We will treat one another with dignity and fairness, appreciating our diversity and the uniqueness of the people we serve, our employees, and our community partners. We will be civil, courteous, and decent, and we will exercise authority in a responsible way. We will tolerate differences of opinion and belief. We will honor the time of others as much as our own, and we will acknowledge the inherent worth and dignity of all people.

We will be accountable, and we will support people in having the highest quality of life possible by promoting choice, freedom and independence with consideration for their health and safety. We will be committed to organizational excellence by providing and exhibiting leadership in our field, by ensuring that we act with diligence in all we do, by seeking ways to improve our work, by modeling collaboration and teamwork, and by producing and delivering consumer-driven services with expected outcomes in a timely manner at a fair cost. We will be current in our professional knowledge and thorough in our work. We will honor our commitments, and show self-restraint when necessary.

We will respect and protect individual rights, and treat all people equally. We will follow all laws and regulations. We will have an open, impartial and prompt dispute resolution process. We will be fair and impartial in our dealings with the people we serve, our employees, and our community partners. We will report concerns, including violations of laws, regulations, ethical values and organizational policies, and we will seek clarification and guidance when in doubt.

We will show care, compassion and empathy towards the people we serve and their families, and have a genuine concern about the welfare of our co-workers and community partners. We will show gratitude, appreciation and support for each other. We will admit our mistakes and resolve to avoid similar mistakes in the future. We will return gestures of reconciliation

Civic Responsibility
We will work in partnership with our partners in service to our community. We will make family and community paramount, and we will act with pride and confidence in our community as representatives of TCRC

Further, we will:

2. Uphold the Law

By conducting our business dealings in accordance with all applicable laws and regulations, recognizing that compliance with the law does not comprise our entire ethical responsibility, rather, it is a minimum, absolutely essential condition for the performance of our duties.

3. Promote a Positive Work Environment

By doing our best, with the help of all our staff, to create a workplace where employees feel respected, satisfied and appreciated. Harassment or discrimination of any kind and especially involving race, color, religion, gender, sexual orientation, size, age, national origin, disability, political affiliation, and veteran or marital status is unacceptable in our workplace environment. Providing an environment that supports the values articulated above makes the achievement of excellence possible. While everyone who works for TCRC will contribute to the creation and maintenance of such an environment, our executives, managers and our Board assume responsibility for fostering a context for work that will bring out the best in all of us.

4. Promote a Safe Work Environment

By being committed to providing a drug-free, safe and healthy working environment. Each of us is responsible for compliance with environmental, health and safety laws and regulations and for reporting violations of such laws and regulations.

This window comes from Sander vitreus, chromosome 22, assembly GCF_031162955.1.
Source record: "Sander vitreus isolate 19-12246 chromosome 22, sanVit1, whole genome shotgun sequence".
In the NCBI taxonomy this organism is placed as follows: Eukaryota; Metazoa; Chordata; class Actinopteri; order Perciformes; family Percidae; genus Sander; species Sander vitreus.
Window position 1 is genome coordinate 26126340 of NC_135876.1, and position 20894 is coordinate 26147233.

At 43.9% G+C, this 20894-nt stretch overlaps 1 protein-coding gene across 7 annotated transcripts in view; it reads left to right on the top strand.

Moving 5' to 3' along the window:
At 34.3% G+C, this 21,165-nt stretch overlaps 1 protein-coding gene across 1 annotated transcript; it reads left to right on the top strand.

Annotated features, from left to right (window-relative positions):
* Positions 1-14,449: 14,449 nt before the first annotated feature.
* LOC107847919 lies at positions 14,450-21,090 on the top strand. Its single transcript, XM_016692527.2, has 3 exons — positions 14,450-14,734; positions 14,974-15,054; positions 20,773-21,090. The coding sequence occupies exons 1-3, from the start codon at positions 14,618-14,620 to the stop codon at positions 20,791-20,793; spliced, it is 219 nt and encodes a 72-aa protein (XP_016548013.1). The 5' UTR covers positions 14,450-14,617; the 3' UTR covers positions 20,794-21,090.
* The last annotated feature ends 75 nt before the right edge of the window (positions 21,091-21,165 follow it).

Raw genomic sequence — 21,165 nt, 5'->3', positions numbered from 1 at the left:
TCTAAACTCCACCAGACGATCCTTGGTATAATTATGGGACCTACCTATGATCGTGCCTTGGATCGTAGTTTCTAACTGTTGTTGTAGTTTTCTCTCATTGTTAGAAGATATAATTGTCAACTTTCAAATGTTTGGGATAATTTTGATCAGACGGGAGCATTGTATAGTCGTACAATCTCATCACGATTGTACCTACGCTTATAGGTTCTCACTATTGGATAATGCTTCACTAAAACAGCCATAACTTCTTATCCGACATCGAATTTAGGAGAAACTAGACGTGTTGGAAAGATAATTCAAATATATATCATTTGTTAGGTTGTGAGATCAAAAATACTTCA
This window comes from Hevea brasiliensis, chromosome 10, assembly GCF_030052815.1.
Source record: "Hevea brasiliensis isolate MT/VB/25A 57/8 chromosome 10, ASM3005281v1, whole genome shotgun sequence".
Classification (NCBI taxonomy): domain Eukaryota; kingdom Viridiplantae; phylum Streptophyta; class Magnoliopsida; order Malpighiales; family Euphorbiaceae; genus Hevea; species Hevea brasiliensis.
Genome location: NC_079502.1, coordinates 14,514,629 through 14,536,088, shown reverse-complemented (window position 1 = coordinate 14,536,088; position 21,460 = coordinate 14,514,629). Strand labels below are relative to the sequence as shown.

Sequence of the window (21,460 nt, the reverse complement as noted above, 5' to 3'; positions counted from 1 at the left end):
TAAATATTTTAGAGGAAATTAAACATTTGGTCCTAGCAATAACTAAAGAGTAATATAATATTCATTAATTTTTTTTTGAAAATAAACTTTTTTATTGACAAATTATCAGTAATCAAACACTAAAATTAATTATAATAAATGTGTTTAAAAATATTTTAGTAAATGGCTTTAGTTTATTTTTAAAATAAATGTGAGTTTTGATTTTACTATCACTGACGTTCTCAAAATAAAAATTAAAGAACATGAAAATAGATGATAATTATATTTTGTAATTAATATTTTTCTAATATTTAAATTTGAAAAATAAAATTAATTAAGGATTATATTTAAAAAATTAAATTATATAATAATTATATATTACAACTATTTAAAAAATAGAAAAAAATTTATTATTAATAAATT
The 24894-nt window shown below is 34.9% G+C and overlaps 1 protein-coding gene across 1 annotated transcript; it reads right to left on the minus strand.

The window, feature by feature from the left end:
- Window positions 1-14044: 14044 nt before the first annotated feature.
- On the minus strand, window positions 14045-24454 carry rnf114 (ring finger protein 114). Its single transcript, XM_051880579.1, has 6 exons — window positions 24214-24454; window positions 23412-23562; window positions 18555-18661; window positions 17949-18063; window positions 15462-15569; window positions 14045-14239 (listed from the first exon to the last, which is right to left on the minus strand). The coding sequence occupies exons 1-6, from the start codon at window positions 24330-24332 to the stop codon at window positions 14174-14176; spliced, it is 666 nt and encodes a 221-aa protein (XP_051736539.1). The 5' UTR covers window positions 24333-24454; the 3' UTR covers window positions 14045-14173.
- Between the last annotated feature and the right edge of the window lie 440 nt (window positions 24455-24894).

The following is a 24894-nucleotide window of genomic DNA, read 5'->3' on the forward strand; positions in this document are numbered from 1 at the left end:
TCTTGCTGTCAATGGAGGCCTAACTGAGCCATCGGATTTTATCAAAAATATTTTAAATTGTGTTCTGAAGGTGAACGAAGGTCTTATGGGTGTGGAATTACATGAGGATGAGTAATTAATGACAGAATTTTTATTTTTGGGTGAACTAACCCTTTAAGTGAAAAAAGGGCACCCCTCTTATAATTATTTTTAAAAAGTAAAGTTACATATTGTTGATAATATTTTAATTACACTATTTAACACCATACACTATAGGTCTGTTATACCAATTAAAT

5. Avoid Conflicts of Interest

By avoiding in practice or appearance favoritism, influence, or activity that might impair or appear to impair our ability to make fair and objective decisions and judgments while performing our work. By disclosing personal or professional relationships that may present a conflict of interest.

6. Maintain Confidentiality

By maintaining accurate and complete records, by making entries into case and other records that reflect the desires and preferences of the people we serve or are in partnership with. By avoiding in practice or appearance any misrepresentation of facts or any falsification of records, and by understanding that to compromise confidentiality is illegal, that to misrepresent, withhold or falsify information is unethical and may be illegal, and that to hide behind confidentiality to avoid accountability is also unethical.

7. Address Conduct
Inconsistent with Our Code of Ethics

By remaining constant in promoting the values, principles and intent of the Code and by actively involving the TCRC Ethics Council whenever a lack of clarity or conflict with the Code is perceived.

We will apply our Code of Ethics to the people we serve and to their families, to our co-workers and employees, to our community partners, to our governing authorities and our funding agencies, and to the community-at-large.

July 9, 2004

For more information on the subject of Ethics
The Josephson Institute of Ethics, Making Ethical Decisions (e-mail:
John C. Maxwell. 2003. There’s no such thing as “Business” ethics
CARF. Designing Ethical Practices for Quality Services.
Enter ‘ethics’ into your web browser and you will find many sources of information.

  • Unable to find what you're looking for? Search the entire site to find information about any subject we have information on. Instructions:
    Type a word or words into the form below and press the Search button. You may use "quotation marks" to search for a phrase. Adding a plus sign (+) before a word or phrase will require its presence; adding a minus sign (-) before a word or phrase will require its absence.

CONTENTS (except as noted) ©2003-8 by Pediatric Services

Corporate Office in Morro Bay, California (San Luis Obispo County)
Telephone: 805.550.8799 Fax: 805.772.8246

Click here to ask a question.

DESIGN ©2003 by William Blinn Communications

Worthington, Ohio 43085

Articles written by Pediatric Services staff are copyright by Pediatric Services.
All other articles are copyright by their respective owners.
Information provided is for educational use only
and is not intended to replace medical advice from your physician.

Last modified: September 29, 2017